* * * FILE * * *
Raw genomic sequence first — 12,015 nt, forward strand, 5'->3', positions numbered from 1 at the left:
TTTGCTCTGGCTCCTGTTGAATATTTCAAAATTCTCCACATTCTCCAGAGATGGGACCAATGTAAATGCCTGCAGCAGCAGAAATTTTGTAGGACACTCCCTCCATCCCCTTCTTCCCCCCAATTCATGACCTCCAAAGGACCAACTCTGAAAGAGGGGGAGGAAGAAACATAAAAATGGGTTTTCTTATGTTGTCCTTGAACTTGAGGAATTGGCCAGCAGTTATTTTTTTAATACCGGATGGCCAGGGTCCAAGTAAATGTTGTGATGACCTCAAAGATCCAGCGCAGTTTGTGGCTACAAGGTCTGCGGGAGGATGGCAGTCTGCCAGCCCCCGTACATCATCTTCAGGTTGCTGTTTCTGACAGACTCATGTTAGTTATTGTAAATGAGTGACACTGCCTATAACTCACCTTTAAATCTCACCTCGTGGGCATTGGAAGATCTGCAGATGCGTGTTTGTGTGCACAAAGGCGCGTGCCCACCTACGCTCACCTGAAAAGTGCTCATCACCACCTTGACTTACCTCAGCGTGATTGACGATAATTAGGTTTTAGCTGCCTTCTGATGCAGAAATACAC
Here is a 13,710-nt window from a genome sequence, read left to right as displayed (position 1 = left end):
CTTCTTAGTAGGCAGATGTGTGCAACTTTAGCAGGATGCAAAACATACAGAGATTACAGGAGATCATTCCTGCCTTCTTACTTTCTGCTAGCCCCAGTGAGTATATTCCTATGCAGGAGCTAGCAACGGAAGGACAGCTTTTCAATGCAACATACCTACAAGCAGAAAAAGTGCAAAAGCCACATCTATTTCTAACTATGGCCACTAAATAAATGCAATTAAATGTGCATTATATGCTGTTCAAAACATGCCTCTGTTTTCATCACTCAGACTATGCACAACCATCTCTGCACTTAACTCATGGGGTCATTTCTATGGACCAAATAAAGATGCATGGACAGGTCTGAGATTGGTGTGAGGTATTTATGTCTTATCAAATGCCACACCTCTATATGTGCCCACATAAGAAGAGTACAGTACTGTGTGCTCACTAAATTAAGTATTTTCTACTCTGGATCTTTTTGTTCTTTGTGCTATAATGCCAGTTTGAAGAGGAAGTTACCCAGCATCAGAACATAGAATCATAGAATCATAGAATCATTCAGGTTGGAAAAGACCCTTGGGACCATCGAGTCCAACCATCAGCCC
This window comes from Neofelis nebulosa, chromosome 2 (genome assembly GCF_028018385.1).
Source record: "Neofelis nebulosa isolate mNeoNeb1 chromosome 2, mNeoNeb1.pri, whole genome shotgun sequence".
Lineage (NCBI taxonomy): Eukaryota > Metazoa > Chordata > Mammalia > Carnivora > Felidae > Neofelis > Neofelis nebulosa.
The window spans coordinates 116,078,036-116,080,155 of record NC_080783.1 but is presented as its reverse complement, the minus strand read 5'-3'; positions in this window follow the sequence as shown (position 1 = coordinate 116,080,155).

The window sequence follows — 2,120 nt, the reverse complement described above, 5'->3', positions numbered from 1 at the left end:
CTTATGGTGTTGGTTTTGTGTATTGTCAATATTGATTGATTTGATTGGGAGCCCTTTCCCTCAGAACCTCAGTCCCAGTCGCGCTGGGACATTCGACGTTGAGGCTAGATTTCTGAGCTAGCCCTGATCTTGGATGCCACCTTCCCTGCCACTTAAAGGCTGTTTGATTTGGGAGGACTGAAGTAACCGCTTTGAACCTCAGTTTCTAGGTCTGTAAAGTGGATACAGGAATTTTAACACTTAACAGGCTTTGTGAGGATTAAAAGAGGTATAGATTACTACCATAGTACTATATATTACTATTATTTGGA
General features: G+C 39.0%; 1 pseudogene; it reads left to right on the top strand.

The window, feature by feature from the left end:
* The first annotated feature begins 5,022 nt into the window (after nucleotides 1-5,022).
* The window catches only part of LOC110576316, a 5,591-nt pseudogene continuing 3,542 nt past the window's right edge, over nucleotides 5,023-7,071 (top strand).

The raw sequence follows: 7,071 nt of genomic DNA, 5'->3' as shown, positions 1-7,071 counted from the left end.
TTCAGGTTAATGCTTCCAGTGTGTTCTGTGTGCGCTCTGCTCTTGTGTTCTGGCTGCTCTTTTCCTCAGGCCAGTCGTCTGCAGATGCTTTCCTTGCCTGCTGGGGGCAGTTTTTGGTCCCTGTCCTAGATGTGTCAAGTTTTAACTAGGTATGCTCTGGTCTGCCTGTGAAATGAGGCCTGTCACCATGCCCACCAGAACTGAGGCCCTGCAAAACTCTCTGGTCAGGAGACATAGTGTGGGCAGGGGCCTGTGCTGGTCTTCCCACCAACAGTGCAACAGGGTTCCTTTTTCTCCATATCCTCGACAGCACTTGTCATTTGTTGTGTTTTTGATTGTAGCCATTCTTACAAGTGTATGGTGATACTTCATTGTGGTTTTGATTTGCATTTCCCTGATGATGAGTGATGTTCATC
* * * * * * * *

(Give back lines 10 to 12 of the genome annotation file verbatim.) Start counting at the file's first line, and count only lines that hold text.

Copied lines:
CTTATGGTGTTGGTTTTGTGTATTGTCAATATTGATTGATTTGATTGGGAGCCCTTTCCCTCAGAACCTCAGTCCCAGTCGCGCTGGGACATTCGACGTTGAGGCTAGATTTCTGAGCTAGCCCTGATCTTGGATGCCACCTTCCCTGCCACTTAAAGGCTGTTTGATTTGGGAGGACTGAAGTAACCGCTTTGAACCTCAGTTTCTAGGTCTGTAAAGTGGATACAGGAATTTTAACACTTAACAGGCTTTGTGAGGATTAAAAGAGGTATAGATTACTACCATAGTACTATATATTACTATTATTTGGA
General features: G+C 39.0%; 1 pseudogene; it reads left to right on the top strand.

The window, feature by feature from the left end: